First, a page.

As for unflappable – that was Tanny’s middle name. I have never seen her recoil in the face of anything. You know the stories of flight attendents, soldiers, and nurses who react as calm as Hindu cows in the face of trauma? That was Tanny. The problem was – I’m the kind of person that kicks sand on the line you draw just to find your boundaries. It became a game to me to see how casually I could drop the most candid, cringeworthy statements just to see if Tanny would react. She never did. Ever. I’m sure by now people will have posted countless number of Tanny quotes and nuggets of information she shared with all of us, but there was one key mantra that, TO ME defined Tanny: “Never let the bitches see you sweat.” Now, I don’t know that those were her actual WORDS, but she was the complete embodiment of that phrase. Tanny never let anyone have the power to break her. Ever. She wouldn’t give anyone the benefit of letting them see her shaken. To Tanny, losing yourself was losing the situation, and that bitch never met a situation she didn’t win.

Finally, Tanny was private to a fault. She bought a tiny little house in the center of town and I had the opportunity to visit it a sum total of twice when I knew her. Being one of those people who loved doing the “drop in” on people at home, I couldn’t understand her fear of having people visit. But it wasn’t “fear”, per se, but mainly the concept of having your own space where you could retreat and recharge. Where Tanny and I most strongly bonded was the fact that many people would consider the both of us as extroverted, social creatures, but, in reality, we not only favored being alone and to ourselves, but sometimes downright DESPISED having to leave our four walls and be social. We would lament required attendance at events and try to plan our getaways in advance. We had systems for signaling the other to give a “rescue call”, where you telephoned to try and save someone from an event/meeting/social interaction they were required to have. At the end of the day, we wanted that “Tanny Time”, as we called it, which was that time at home doing nothing but enjoying the company of one’s self.

Rise of the basic bitches and putting the ‘pal’ in Principal

I don’t remember when it happened, I can’t even point to exactly HOW it happened, but Tanny, Brooke, and I became close. It could have been the fact that we were all single in a town with an age gap between the ages of 18 – 36, it might have been the fact that we put on a pleasant face and bit with sarcasm when you turned your back, or it could have been a simple result of friendship by proximity, but slowly we found ourselves communicating pretty frequently about the craziness of the day (from stupid things like who’s doing a reply-all to a news post, to more important decisions like when Nagoya was going to begin half-price sushi this year). We all had our hang-ups, ideosyncracies, and rituals, but instead of being taboo, we laughed and celebrated them. It was good to “belong”. Over time, monday night sushi dates became a thing, runs to Jim’s Pizza Box were common, and we bonded between the hours of work and “alone time”.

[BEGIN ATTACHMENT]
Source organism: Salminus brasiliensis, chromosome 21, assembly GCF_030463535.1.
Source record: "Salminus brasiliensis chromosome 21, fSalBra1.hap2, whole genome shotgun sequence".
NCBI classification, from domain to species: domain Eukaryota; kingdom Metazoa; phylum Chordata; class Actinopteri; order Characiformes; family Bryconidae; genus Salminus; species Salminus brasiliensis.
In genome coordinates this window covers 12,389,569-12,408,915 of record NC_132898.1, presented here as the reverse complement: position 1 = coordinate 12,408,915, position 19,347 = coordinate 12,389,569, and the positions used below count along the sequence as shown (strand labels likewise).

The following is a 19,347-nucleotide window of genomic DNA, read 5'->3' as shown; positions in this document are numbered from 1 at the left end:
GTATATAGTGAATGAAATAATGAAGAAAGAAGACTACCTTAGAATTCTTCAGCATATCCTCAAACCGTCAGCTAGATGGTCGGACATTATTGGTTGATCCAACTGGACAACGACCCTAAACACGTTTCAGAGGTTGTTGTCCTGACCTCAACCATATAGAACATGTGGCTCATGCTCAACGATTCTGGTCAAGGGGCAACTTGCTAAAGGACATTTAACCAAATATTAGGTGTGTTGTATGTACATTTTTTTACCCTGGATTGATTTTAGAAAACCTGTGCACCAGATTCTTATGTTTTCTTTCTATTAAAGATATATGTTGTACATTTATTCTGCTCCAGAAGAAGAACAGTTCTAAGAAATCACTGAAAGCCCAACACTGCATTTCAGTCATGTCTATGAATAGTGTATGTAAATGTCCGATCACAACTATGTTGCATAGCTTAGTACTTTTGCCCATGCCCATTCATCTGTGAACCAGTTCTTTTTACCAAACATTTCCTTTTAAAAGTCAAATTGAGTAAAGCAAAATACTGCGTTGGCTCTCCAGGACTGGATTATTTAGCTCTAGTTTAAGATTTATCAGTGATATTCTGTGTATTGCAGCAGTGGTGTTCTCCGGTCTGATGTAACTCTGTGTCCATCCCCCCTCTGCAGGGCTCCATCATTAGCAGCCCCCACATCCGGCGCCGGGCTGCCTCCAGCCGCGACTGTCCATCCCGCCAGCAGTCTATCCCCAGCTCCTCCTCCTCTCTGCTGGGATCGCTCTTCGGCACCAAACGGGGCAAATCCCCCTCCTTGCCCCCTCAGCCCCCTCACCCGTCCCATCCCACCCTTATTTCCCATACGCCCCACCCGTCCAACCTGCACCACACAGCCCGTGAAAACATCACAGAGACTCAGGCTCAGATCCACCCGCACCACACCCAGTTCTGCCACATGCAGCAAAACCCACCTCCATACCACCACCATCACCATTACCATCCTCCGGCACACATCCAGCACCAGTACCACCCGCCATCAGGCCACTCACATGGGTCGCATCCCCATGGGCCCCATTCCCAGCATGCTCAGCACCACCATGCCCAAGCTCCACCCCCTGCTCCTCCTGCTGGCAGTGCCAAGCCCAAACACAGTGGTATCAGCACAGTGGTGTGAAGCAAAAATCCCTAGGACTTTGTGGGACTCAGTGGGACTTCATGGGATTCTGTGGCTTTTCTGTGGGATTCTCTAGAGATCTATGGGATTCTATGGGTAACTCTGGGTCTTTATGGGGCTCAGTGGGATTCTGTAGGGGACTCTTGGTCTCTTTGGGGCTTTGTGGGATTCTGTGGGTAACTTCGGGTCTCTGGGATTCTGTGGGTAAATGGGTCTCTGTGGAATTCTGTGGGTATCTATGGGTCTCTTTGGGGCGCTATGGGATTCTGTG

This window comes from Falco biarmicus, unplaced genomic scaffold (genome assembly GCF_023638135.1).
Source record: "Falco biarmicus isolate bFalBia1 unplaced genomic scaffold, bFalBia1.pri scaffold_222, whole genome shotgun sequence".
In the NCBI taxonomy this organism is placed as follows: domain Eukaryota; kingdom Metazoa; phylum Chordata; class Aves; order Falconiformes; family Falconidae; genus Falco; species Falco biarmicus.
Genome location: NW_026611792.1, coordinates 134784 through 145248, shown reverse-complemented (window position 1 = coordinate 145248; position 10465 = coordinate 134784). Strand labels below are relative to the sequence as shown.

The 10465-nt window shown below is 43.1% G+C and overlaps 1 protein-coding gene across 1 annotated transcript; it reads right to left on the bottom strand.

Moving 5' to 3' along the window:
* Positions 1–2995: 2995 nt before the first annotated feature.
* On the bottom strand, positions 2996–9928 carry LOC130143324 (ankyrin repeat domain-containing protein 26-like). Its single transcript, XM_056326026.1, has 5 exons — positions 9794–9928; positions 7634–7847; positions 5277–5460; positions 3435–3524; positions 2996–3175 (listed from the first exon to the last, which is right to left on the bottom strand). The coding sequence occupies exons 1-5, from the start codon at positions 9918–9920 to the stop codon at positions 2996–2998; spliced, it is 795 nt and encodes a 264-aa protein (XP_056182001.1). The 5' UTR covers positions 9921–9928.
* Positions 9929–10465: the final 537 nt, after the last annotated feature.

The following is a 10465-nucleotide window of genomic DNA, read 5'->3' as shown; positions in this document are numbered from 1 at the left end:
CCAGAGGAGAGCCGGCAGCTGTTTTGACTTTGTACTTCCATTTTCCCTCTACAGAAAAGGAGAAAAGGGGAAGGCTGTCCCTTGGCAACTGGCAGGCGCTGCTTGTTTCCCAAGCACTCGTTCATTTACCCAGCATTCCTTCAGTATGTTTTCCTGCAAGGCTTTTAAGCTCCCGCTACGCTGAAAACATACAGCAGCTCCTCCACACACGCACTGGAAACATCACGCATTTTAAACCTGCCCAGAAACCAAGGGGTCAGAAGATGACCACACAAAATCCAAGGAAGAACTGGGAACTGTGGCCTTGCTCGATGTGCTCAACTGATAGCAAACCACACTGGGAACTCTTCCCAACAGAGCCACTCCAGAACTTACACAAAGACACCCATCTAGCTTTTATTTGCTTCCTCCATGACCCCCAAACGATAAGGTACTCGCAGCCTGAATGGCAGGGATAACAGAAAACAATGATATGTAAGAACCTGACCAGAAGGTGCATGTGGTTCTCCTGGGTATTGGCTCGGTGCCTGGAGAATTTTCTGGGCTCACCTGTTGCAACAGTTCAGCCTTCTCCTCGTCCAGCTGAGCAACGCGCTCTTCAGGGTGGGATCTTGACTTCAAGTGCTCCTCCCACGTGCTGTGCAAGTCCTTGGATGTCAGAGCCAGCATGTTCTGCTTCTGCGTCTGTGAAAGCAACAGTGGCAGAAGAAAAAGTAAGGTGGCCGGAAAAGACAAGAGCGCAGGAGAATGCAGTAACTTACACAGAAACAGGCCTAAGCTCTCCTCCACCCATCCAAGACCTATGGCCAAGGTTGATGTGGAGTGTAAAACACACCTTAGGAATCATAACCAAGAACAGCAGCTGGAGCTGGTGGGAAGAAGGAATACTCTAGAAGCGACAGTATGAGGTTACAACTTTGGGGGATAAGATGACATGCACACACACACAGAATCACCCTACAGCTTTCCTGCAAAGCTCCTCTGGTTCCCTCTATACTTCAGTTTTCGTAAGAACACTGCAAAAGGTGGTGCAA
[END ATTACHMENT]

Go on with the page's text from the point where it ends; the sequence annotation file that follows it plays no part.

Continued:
Have you ever seen that YouTube video by that kid Lohanthony where he spins his leg and calls “all basic bitches”? You probably have, but if you’ve NOT, then check this out:

Somewhere along the line the three of us watched this video and kept referring back to it (mainly that shit he does with his leg). Eventually, we started calling each other “basic bitches”, or just BBs for short (because we ain’t got time for whole words). The name stuck, and Tanny would refer to her BBs near and far.

Note: I’m certainly not stupid enough to presume that A.) we were Tanny’s only friends, B.) we were Tanny’s “best” friends, or C.) I had any monopoly on insight into Tanny’s thoughts – I’m only suggesting that we formed a bond that we maintained up until this day.

Around 2008, the school district restructured and opened an elementary school for preschool children through 2nd grade. The district opened a search for an elementary principal, and it turns out that the best candidate was right under their noses. Tanny had completed her administrative certificate with other folk who ended up working in our school district, and so when the position opened up there was an outpouring of support for her. During that time, I sat on the “Administrative Leadership Team” for the school district since the role of “Director of Technology” was considered an administrative position (versus a certified or classified position in the union). Because of this, Tanny asked me questions how things worked. I won’t begin to profess that I was her innermost confidant (as I said earlier, she had friends who were principals in our school district, and they were more than capable of answering her questions), but I will say that we had a super casual and extremely down-to-earth bond that you would have with someone with whom you’d shared all your deepest and darkest secrets (well, she knew all MY secrets – to know Tanny is to understand that you never truly know all there is to know about her). Tanny was a shoe-in for the job, and the Huron City School district had the smiliest goddamn principal in the tri-state area :)